Long associated with debauchery and wild Full Moon parties, moves are afoot to change Koh Phangan’s image and make it a drugs-free island.
Koh Phangan, long associated with wild Full Moon parties, is undergoing an image change to make the island a family destination. The monthly all-night Full Moon party on the Surat Thani island’s Had Rin beach draws mostly foreign tourists and the event is synonymous with illicit drug use.
However, moves are afoot to rebuild the island’s image as a drugs-free haven for holiday makers, with drugs authorities, residents and tourism operators committed to the efforts. The Office of the Narcotics Control Board’s Division 8, responsible for the upper South, has implemented a joint operation with residents and tour businesses to prevent the use of illicit drugs at the beach side party.
“The operation is the vehicle of our social order campaign to ensure partygoers stay away from drug abuse at the party,” said Division 8 chief Surasak Klam-in.
The campaign is being conducted in consultation with stakeholders, including local leaders and tourism businesses from nearby Koh Samui, he said.
The division has asked locals to tip off police about any suspected drug-related activities on Koh Phangan. Police have set up checkpoints along the main roads and at piers on both Phangan and Samui islands. Police check partygoers at random for possession of drugs, such as cannabis, ecstasy and crystal methamphetamine, known as yah bah or ice. Undercover officers on the lookout for criminal activity mingle with the crowds.
Locals say the first Full Moon party was held 24 years ago. A resort on the island organized a farewell party for a group of about 20 foreign guests after an extended stay. Since then a party has been held on Had Rin beach every full moon. As the island’s nightlife capital, the beach is home to dozens of nightclubs, pubs and restaurants.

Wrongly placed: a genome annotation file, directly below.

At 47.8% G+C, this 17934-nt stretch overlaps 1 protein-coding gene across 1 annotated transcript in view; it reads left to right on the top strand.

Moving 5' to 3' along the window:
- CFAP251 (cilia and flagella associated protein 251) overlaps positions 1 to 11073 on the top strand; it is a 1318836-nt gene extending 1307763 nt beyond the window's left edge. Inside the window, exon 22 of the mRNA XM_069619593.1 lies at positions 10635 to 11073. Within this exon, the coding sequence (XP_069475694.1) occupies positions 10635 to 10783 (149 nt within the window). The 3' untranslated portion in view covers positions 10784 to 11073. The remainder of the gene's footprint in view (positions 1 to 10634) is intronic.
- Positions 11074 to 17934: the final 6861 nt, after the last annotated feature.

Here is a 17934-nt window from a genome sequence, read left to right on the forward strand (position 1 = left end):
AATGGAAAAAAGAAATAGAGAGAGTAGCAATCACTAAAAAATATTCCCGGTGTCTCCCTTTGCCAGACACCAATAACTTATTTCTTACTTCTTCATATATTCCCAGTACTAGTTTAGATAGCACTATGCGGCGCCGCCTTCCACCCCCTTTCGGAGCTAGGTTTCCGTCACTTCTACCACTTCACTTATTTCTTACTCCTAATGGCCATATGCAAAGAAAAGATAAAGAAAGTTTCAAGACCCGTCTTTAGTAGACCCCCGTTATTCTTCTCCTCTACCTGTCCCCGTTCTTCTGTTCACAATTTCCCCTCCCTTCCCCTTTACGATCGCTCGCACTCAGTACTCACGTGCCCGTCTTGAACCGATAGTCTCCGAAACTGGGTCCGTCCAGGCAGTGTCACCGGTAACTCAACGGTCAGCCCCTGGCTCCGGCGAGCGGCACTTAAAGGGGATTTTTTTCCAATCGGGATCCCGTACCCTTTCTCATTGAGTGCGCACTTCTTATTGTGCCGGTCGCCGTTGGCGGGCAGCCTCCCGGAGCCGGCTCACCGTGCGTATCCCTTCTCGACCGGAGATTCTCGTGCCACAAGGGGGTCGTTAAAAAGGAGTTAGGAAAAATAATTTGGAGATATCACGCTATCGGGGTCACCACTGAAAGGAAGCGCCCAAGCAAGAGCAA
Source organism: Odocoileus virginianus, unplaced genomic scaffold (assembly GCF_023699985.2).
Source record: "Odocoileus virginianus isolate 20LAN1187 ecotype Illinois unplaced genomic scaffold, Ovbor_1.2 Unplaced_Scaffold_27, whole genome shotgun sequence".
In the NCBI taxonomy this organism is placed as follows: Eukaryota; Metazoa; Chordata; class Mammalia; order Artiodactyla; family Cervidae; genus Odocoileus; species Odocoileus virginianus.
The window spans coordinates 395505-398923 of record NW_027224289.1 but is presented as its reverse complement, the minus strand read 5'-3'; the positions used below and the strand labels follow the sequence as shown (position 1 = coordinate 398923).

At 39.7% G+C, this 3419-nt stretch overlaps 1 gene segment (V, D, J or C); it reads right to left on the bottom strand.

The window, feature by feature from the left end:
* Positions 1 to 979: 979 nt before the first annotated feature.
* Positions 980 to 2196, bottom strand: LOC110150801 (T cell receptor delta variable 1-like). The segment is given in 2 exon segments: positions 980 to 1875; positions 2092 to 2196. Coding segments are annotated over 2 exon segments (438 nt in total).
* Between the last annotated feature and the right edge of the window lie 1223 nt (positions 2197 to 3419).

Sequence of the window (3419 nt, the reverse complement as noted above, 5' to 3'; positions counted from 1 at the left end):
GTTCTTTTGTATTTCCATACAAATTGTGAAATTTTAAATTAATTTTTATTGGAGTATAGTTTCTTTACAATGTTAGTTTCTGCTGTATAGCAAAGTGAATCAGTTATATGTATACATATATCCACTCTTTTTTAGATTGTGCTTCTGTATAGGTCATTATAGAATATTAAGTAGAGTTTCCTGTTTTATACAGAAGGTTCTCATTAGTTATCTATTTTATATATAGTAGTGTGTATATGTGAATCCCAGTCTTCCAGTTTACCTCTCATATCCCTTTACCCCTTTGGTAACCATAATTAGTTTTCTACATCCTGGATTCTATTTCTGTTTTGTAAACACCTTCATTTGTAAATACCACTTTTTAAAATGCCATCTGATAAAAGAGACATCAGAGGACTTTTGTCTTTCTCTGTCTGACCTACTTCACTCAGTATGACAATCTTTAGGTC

Sound systems are erected along the one-kilometre beach to cater for the thousands of revellers who flock to the party every month. Some revellers party too hard to be able to make the journey back to their guesthouses and end up sleeping on the beach.
“No one knows exactly when illicit drugs were first brought to the party,” says Nikom Somwong, chairman of the Samui-Phangan Community Strength project.
Mr Nikom said as a community leader he was well aware of drug use at the parties. But he also recognised the monthly event is a big cash-spinner for Phangan and Samui islands. Significant revenues are earned from food and drinks sold at the party.
Jongdee Thongchan, chief of Takian village in tambon Angthong on Koh Samui, said some people from the village go to the Full Moon party. He was worried they would be exposed to drugs and could develop a drinking habit.
Mr Jongdee said he worked closely with family networks and drugs authorities to raise awareness of the risks of taking illicit drugs at local schools and homes.
Many partygoers, however, say it is perfectly possible to enjoy the world famous party without taking drugs.
Ilkka Happonen, a 24-year-old Finnish student, could not hide his excitement about attending the Full Moon party for the first time. The Finn chose the island to celebrate graduating from the National University of Singapore.
“I’m very happy to be here. I have lots of fun and a great time with my friends. We drink and dance together and never take drugs,” he said.
Grant Ligon, 21, from the United States, said he heard about the party from a friend who spent time on the island last year.
“He told me the party was full of fun and also warned me to avoid taking drugs there or I would be caught and sent to jail,” said Mr Ligon.
Bangkok Post – The world’s window to Thailand
Writer: Anucha Charoenpo
Published: 12/09/2009 at 12:00 AM